16 April 2018 by Employment Alert

Full-time shop stewards not immune from retrenchment

Full-time shop stewards, and shop stewards in general, enjoy certain rights that are not enjoyed by regular employees, including the organisational rights conferred in terms of s14 and s15 of the Labour Relations Act (LRA). However, the Labour Court has stated unequivocally that shop stewards are not entitled to any “special treatment” when an employer considers dismissing employees based on operational requirements.

In National Union of Metalworkers of South Africa (NUMSA) obo Mandla Phakathi v Assmang Machadodorp Chrome Works (Pty) Ltd (JS548/16), the Labour Court confirmed that a shop steward is an employee in the first instance and is subject to the employer’s operational requirements.

Phakathi was elected to a position of full-time shop steward in 2012, pursuant to a recognition agreement concluded between the employer and NUMSA.

In February 2015, the respondent embarked on a large-scale retrenchment exercise facilitated under the auspices of the Commission for Conciliation, Mediation and Arbitration (CCMA). This retrenchment exercise was the third in a series of large-scale retrenchments since Phakathi’s election in 2012 and resulted in a significant reduction in the employer’s workforce.

Phakathi’s position was earmarked for possible retrenchment in 2015 and NUMSA was invited to consult on this issue as part of the s189A facilitations. In response, NUMSA adopted the position that Phakathi, as a full-time shop steward, was not subject to the s189A retrenchment process as his position was entrenched by virtue of the provisions of the recognition agreement. The parties continued to engage on this issue and Phakathi was retrenched at the conclusion of the s189A process. NUMSA, on behalf of Phakathi, referred an unfair dismissal dispute to the Labour Court.

The Labour Court, however, was critical of the union’s argument that Phakathi was not subject to the s189A process and held that, “there is everything wrong and illogical with the applicant’s approach” and “there was no basis in law or fact, for the applicant to approach this court with this claim, and they should have known better”. In coming to this conclusion, the court specifically considered the following pertinent factors:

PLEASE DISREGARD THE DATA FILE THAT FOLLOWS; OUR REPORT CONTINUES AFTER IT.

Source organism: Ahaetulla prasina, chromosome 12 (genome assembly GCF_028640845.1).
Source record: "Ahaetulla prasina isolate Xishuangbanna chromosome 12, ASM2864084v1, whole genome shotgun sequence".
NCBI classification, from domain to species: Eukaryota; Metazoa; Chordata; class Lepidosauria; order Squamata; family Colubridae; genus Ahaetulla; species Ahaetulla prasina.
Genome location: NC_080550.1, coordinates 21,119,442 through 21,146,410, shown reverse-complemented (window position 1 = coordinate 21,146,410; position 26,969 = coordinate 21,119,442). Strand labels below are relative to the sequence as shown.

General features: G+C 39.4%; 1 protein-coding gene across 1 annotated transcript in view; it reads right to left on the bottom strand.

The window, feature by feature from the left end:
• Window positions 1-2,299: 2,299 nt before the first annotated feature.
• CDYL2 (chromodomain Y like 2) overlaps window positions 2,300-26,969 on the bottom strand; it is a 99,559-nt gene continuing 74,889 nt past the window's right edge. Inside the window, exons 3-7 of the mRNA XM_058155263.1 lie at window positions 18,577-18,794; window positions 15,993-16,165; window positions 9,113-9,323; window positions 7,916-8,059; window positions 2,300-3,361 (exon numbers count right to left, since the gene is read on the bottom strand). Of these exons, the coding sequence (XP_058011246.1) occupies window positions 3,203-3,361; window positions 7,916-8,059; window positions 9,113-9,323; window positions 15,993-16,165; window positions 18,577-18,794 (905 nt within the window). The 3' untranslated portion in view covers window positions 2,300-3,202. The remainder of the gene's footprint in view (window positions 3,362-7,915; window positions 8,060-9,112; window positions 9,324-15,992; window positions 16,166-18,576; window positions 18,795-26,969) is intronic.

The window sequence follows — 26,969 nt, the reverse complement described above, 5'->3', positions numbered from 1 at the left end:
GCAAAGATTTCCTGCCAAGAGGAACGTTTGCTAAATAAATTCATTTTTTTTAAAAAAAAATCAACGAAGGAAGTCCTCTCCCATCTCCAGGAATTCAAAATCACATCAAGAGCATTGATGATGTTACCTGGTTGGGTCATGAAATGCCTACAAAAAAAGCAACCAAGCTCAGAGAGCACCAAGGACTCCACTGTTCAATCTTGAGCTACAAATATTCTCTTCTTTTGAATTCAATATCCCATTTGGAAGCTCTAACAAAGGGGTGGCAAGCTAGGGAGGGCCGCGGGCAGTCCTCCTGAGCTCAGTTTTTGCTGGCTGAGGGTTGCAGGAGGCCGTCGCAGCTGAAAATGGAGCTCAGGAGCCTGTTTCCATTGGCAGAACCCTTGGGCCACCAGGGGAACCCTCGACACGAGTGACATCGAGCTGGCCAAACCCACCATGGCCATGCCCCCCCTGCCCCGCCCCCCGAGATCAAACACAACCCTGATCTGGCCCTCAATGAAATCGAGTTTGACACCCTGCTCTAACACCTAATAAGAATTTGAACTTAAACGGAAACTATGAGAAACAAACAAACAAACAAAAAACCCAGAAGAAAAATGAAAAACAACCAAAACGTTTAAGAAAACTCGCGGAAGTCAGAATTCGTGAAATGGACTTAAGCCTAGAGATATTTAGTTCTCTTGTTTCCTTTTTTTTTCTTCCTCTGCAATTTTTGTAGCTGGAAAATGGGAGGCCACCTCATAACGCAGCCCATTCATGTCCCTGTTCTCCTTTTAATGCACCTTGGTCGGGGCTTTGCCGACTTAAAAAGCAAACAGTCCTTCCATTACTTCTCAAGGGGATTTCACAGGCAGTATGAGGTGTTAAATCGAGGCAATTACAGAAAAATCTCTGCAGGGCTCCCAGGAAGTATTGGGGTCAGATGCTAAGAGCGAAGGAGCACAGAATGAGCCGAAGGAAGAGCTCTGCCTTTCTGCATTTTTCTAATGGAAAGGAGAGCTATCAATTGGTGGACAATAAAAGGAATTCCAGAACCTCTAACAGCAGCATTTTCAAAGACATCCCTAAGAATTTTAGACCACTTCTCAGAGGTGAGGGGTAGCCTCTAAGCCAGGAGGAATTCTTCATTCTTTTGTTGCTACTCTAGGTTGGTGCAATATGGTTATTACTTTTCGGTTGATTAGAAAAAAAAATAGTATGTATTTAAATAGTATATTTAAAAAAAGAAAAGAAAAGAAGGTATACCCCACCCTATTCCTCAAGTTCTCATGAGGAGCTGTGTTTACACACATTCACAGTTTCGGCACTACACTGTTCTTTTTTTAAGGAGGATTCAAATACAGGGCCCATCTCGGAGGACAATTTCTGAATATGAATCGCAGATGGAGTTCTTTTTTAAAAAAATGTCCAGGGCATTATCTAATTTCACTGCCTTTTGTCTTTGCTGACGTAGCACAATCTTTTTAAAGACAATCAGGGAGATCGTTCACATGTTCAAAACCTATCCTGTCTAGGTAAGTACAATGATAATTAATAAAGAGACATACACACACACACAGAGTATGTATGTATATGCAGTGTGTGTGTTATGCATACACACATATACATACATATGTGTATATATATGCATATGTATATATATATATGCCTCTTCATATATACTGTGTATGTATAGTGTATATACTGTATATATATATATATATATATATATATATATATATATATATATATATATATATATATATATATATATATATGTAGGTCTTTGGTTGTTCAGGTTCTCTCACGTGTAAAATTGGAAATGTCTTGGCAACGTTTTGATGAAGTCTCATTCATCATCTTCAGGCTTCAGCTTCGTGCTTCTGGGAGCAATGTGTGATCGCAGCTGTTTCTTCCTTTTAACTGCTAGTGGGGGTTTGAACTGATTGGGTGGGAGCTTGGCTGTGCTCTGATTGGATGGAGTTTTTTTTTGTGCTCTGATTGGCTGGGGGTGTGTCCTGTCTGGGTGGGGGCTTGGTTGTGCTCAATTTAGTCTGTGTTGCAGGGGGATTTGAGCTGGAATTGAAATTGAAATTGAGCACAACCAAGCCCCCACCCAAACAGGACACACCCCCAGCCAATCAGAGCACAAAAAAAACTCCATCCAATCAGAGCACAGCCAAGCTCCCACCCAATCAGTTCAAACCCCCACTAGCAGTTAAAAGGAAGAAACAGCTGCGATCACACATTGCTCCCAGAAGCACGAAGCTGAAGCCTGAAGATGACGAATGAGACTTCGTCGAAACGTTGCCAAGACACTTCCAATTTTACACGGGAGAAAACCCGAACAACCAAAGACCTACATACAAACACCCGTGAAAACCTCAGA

1. Phakathi was elected at a time where there was obviously a justification for the position of a full-time shop steward. Since then, the employer’s workforce had been reduced significantly and this, in turn, no longer justified the continuation of that position.
  2. The union failed to advance any rational basis why the position of full-time shop steward was still necessary after the number of employee’s dwindled in 2015.
  3. Following a previous large-scale retrenchment in 2014, Phakathi agreed to render limited services directly to the employer. The fact that Phakathi was required to assume further roles demonstrated an appreciation that his full-time role as a shop steward had diminished to a large extent.
  4. A full-time shop steward is not immune from any operational requirement exercise embarked upon by an employer as they are, first and foremost, an employee like any other.
  5. To the extent that the applicants relied on the provisions of the recognition agreement, NUMSA failed to approach the CCMA with a s23(4) and s24(2) referral (dispute regarding the interpretation of a collective agreement). In fact, no action was taken after the dispute concerning Phakathi’s position emerged during the facilitation process. And even if NUMSA had referred the dispute, this would not have prevented the employer from proceeding with the retrenchment of Phakathi. In other words, the fact that Phakathi was a full-time shop steward would not have shielded him from the application of fair and objective selection criteria.

The court further confirmed that a dismissal based on operational requirements would be substantively justified if the employer is able to demonstrate that:

  1. The dismissal was to give effect to a requirement based on the employer’s economic, technological, structural or similar needs;
  2. The dismissal was operationally justifiable on rational grounds;
  3. There was a proper consideration of alternatives, and
  4. Selection criteria were fair and objective.

The court held that once the substantive fairness of a dismissal is not challenged on any of the grounds listed above, a claim for substantive unfairness must fail.

For additional information, contact fiona.leppan@cdhlegal.com / devon.jenkins@cdhlegal.com.

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